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Marine Ecology Progress Series

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MEPS 181:41-51 (1999)  -  doi:10.3354/meps181041

Light-induced changes in the prey consumption and behavior of two juvenile planktivorous fish

Clifford H. Ryer*, Bori L. Olla

Fisheries Behavioral Ecology Group, Alaska Fisheries Science Center, National Marine Fisheries Service, NOAA, Hatfield Marine Science Center, Newport, Oregon 97365, USA

ABSTRACT: Walleye pollock and sablefish, as 0+ yr juveniles, are pelagic particulate feeding planktivores. We conducted a series of laboratory experiments to determine how illumination influences prey consumption in these species, utilizing live Artemia sp. as prey. Both juvenile walleye pollock and sablefish were characterized by a sigmoidal relationship between the log of illumination and the number of prey consumed, with greater prey consumption at higher illuminations. The threshold illumination below which fish were no longer able to visually forage was approximately 5 x 10-7 µE s-1 m-2 for walleye pollock and 5 x 10-5 µE s-1 m-2 for sablefish, indicating that walleye pollock are better adapted for visual feeding at depth or at night than are sablefish. This is consistent with what is known about their vertical distributions at this life stage; walleye pollock make daily vertical migrations which keep them at lower illuminations than sablefish, which remain at or near the water surface throughout the diel cycle. Although feeding more effectively in the light, both species were capable of detecting and capturing prey in darkness.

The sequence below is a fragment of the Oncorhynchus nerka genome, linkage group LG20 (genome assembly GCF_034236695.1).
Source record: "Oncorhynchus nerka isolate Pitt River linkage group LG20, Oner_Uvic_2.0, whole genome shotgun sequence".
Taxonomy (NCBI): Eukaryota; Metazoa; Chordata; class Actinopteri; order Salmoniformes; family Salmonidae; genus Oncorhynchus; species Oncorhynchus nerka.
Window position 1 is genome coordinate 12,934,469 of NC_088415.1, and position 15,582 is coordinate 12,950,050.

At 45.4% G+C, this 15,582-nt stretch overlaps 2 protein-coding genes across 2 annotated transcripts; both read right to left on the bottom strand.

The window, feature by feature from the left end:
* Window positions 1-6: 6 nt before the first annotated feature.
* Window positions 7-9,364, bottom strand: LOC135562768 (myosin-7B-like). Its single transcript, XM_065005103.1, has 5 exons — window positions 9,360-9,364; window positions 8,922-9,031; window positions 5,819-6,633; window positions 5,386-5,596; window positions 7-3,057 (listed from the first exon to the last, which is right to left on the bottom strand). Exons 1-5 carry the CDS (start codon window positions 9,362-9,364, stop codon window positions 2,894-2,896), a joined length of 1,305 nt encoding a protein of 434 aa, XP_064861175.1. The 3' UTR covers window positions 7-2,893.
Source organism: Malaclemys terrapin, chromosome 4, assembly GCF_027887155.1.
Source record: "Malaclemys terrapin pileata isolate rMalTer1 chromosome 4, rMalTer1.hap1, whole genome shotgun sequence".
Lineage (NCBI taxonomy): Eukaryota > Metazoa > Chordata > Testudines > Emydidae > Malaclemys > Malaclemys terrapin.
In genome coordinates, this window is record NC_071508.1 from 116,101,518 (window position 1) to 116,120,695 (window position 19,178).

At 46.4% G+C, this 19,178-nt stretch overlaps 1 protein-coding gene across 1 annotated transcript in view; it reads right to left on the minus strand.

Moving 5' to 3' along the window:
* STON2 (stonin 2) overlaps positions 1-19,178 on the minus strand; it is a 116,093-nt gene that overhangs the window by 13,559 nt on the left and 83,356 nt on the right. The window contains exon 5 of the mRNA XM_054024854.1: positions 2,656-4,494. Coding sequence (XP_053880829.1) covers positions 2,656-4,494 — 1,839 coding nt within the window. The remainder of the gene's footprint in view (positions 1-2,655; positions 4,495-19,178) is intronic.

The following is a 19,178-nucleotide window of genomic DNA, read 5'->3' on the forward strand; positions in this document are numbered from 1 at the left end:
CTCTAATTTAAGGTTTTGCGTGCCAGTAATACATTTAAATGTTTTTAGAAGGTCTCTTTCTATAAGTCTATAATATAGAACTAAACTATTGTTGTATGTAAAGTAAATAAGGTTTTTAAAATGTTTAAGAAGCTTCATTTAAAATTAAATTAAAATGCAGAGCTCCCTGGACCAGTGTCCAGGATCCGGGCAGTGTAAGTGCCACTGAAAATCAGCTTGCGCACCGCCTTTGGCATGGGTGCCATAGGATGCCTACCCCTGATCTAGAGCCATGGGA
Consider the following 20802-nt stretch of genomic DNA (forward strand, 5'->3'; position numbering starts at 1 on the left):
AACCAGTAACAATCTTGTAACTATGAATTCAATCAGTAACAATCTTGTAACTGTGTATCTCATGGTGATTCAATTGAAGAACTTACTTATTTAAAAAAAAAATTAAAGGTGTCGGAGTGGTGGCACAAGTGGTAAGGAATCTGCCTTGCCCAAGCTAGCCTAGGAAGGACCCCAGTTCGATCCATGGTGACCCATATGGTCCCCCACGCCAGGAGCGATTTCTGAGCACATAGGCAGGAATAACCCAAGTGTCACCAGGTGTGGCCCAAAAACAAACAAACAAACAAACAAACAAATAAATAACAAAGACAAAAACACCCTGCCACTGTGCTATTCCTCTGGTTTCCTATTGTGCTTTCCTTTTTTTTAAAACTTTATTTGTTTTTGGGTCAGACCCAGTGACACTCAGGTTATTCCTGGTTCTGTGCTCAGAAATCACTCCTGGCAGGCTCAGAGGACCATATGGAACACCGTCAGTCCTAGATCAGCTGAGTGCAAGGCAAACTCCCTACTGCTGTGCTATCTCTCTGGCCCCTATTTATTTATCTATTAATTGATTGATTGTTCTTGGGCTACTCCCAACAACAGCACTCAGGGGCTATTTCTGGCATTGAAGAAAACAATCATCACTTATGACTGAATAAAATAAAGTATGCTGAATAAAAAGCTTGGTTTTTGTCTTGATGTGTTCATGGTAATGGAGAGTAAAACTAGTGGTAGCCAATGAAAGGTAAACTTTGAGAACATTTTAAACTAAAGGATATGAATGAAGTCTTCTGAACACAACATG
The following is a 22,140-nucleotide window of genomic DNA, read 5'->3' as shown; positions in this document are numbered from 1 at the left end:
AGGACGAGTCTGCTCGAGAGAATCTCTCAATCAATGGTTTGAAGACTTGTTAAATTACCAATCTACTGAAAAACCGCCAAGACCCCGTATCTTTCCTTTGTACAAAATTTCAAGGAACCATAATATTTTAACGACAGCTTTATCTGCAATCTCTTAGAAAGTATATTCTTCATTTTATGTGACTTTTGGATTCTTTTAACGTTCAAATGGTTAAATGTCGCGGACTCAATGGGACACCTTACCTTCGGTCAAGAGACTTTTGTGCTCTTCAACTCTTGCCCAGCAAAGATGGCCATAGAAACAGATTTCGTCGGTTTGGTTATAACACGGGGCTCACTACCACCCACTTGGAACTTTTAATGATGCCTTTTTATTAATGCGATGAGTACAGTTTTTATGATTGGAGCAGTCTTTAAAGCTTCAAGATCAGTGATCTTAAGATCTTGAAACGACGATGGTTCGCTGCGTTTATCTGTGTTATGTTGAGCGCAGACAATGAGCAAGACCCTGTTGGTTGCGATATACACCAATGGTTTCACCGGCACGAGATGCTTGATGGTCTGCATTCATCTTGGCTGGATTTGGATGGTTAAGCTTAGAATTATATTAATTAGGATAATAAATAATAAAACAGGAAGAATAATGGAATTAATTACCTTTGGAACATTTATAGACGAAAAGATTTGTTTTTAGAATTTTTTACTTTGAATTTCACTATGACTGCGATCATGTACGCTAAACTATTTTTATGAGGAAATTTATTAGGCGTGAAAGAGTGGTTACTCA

KEY WORDS: Visual threshold · Nonvisual feeding behavior · Illumination · Nocturnal

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